The society in the American South was very strongly polarized. The line of demarcation was drawn between white Protestants (identified with masculinity, hardness, sexual purity, intellect, domination) and Catholicism, femininity, belonging to a particular race (associated with weakness, sexual promiscuity, chaos, filth and darkness). It should also be noted that the dark skin colour was synonymous with sin.25

The social order was part of the Puritan ethos that shaped the American way of thinking:

Puritans divided their time between hard work and discussions on church matters, praying and working, because they believed that each work brings honour. They developed, the Protestant burghers rule brought in from overseas, that fruits of the work are evidence of God's blessing. They began to identify wealth with an evidence of God's grace, and consequently poverty seemed to indicate God's disapproval. At the same time, the temporal world was for them "valley of tears". (...) Puritans treated the issue of salvation very seriously and devoted a large part of their free time for a thorough analysis of their thoughts, exploring ruthlessly the most private secrets. Going to church, praying and listening to sermons describing the wrath of God (who holds the sinners on the edge of hell and is ready at any time to knock them into burning hell), was part of their daily ritual, which included, as well, saving the everyday events and thoughts in diary, which was a book of account of their souls. They were also interested in the souls of their neighbours. The situation of people in closely related societies, which are adhered to the principle of neighbourhood solidarity led to intolerable meddling in other people's lives, and the small-town narrowness of mind.26

Light in August is a critique of a society based on the protestant ethic and religious fundamentalism.27 This patriarchal attitude is most fully expressed by Euphues Hines character, who considering himself as an instrument of God's will, leads to his daughter's death, kills her partner and turns his grandson's life in a living hell, by sending him to an orphanage, where he takes a job as a janitor to be able to watch and hate his daughter's son. In doing so, he stigmatizes Joe Christmas in the eyes of other children while excluding him from the white community. As a result, the children in the orphanage begin call him "Nigger" (with one of the few words for strangeness available to them). Hines does it all, because he believes in the superiority of white race, men over women and the patriarchal society, but also because: "weak people with low moral values always need a scapegoat. It makes them feel strong and superior" 28 The scene in which Doc Hines causes his daughter's death (not allowing a doctor to come), also indicates that the stronger in that community has the power of life and death over the weaker.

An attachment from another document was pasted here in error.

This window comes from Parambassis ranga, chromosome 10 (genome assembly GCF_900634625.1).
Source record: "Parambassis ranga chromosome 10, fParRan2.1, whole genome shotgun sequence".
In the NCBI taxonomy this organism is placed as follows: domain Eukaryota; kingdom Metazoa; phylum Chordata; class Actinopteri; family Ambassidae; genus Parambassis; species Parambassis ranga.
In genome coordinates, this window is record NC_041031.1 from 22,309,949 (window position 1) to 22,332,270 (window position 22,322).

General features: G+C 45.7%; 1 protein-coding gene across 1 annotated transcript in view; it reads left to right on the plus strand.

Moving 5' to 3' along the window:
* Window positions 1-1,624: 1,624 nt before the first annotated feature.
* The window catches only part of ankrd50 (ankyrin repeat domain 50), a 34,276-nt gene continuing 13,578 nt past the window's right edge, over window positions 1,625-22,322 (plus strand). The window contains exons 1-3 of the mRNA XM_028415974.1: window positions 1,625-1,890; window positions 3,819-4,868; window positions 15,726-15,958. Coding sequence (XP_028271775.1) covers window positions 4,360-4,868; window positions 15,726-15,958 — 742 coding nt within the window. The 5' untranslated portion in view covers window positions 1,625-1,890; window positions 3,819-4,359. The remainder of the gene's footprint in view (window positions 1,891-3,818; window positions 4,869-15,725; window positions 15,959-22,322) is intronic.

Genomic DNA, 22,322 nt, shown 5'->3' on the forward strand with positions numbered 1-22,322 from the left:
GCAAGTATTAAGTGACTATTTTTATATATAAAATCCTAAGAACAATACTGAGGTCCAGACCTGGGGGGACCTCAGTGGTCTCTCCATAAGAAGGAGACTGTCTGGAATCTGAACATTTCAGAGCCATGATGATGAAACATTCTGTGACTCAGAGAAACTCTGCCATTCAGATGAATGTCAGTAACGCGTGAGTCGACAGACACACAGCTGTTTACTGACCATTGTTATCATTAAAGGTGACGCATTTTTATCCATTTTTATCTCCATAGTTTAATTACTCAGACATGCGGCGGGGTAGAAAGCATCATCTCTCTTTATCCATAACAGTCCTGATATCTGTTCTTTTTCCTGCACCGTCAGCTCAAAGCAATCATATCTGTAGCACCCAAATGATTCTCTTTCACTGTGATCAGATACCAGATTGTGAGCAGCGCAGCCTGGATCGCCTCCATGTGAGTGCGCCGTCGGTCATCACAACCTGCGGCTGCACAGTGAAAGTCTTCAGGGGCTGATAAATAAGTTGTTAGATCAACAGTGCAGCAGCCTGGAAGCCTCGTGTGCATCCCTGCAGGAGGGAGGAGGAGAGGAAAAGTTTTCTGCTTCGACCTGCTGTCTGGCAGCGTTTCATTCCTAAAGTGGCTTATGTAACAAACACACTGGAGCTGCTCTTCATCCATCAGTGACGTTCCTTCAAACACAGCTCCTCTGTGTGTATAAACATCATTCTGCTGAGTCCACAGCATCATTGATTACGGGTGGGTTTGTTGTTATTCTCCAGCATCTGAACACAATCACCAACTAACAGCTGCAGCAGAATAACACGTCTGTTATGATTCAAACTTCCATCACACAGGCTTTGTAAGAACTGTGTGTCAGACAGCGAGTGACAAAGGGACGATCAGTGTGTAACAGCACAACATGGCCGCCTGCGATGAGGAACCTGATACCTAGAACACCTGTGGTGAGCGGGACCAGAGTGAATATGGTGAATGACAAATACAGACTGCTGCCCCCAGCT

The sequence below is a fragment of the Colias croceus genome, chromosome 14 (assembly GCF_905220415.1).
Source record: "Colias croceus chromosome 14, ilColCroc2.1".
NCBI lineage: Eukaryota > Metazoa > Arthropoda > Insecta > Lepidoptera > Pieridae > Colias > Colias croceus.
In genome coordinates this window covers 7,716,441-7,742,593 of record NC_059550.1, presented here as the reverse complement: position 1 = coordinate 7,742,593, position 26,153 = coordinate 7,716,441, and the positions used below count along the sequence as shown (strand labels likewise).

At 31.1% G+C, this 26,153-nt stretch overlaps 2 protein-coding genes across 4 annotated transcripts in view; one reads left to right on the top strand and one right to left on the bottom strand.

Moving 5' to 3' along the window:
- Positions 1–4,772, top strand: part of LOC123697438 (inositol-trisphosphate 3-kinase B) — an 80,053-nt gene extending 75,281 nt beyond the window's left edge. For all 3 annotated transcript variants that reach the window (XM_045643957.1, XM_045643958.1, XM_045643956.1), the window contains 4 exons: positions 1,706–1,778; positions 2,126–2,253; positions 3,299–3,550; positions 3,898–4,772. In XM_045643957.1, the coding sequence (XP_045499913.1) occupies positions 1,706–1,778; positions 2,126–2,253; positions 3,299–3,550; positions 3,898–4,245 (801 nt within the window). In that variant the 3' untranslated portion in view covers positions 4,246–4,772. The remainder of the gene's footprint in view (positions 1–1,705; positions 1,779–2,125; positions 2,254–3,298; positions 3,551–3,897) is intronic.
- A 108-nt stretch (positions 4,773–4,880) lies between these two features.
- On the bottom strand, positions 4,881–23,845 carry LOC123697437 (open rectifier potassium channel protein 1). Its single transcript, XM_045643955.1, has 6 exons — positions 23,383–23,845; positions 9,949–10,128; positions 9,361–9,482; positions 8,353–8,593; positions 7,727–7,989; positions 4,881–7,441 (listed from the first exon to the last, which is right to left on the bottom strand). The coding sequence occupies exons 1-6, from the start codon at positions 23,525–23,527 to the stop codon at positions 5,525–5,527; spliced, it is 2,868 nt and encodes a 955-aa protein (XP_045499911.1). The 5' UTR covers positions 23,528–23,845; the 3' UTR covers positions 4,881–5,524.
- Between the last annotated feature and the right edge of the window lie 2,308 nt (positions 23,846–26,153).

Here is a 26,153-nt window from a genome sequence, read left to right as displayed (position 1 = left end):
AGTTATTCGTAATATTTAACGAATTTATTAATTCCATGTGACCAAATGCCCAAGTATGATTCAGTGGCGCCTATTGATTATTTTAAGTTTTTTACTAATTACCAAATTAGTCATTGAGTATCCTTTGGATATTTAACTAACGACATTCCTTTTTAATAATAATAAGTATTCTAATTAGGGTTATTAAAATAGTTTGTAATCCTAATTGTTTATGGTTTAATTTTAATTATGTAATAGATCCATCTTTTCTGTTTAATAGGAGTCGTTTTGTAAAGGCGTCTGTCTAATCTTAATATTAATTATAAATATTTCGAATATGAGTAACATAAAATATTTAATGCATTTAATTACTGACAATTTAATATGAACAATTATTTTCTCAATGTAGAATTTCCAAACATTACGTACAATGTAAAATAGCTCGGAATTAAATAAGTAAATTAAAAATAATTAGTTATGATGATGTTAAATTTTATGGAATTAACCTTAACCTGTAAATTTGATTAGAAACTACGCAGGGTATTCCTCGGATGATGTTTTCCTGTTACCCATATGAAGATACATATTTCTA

The very moment when McEachern, Christmas' foster father, gives him a heifer, which is "owns under God's sufferance,"29 is in fact a symbol of domination which has its source in a perverted Christianity. Changing Christmas' name, McEachern tries to impose his values (faith and work ethic) on him. As the values are more important than the child taken from an orphanage, it is impossible for the child to identify with the values. What is more, at this stage Christmas has already known about his uncertain origin, whilst the values belong to the white Protestant community.

According to the criteria of today's reality, the McEacherns family is deeply dysfunctional, but as the fundamental unit of society, is its miniature model. The strict division into: female - male, weak-strong, and the absolute patriarchal rules performed by the father of the family, where every attempt of disobedience leads to corporal punishment (flogging, which is linked to slavery) - is an image of society in which the protagonist tries to find his place.

Joanna Burden is another character in the novel who, like McEachern and Hines, uses religion in order to impose her dominance. Her attempt to force Joe to kneel at gunpoint "I don’t ask it. It’s not I who ask it. Kneel with me."30, leads, as a result, to her death. For Christmas it was probably something of a deja vu - back to the ruthless world of his childhood. A similar scene with McEachern shows the suffering of abused child who has never known love, and whose character was regularly broken by the people for whom he was just a thing:

‘Kneel down’, McEachern said. The boy knelt; the two of them knelt in the close, twilit room: the small figure in cutdown underwear, the ruthless man who had never known either pity or doubt. McEachern began to pray. He prayed for a long time, his voice droning, soporific, monotonous. He asked that he be forgiven for trespass against the Sabbath and for lifting his hand against a child, an orphan, who was dear to God. He asked that the child’s stubborn heart be softened and that the sin of disobedience be forgiven him also, through the advocacy of the man whom he had flouted and disobeyed, requesting that Almighty be as magnanimous as himself, and by and through and because of conscious grace[...]31

Christmas frees himself from McEachern killing him, and he does the same with Joanna.


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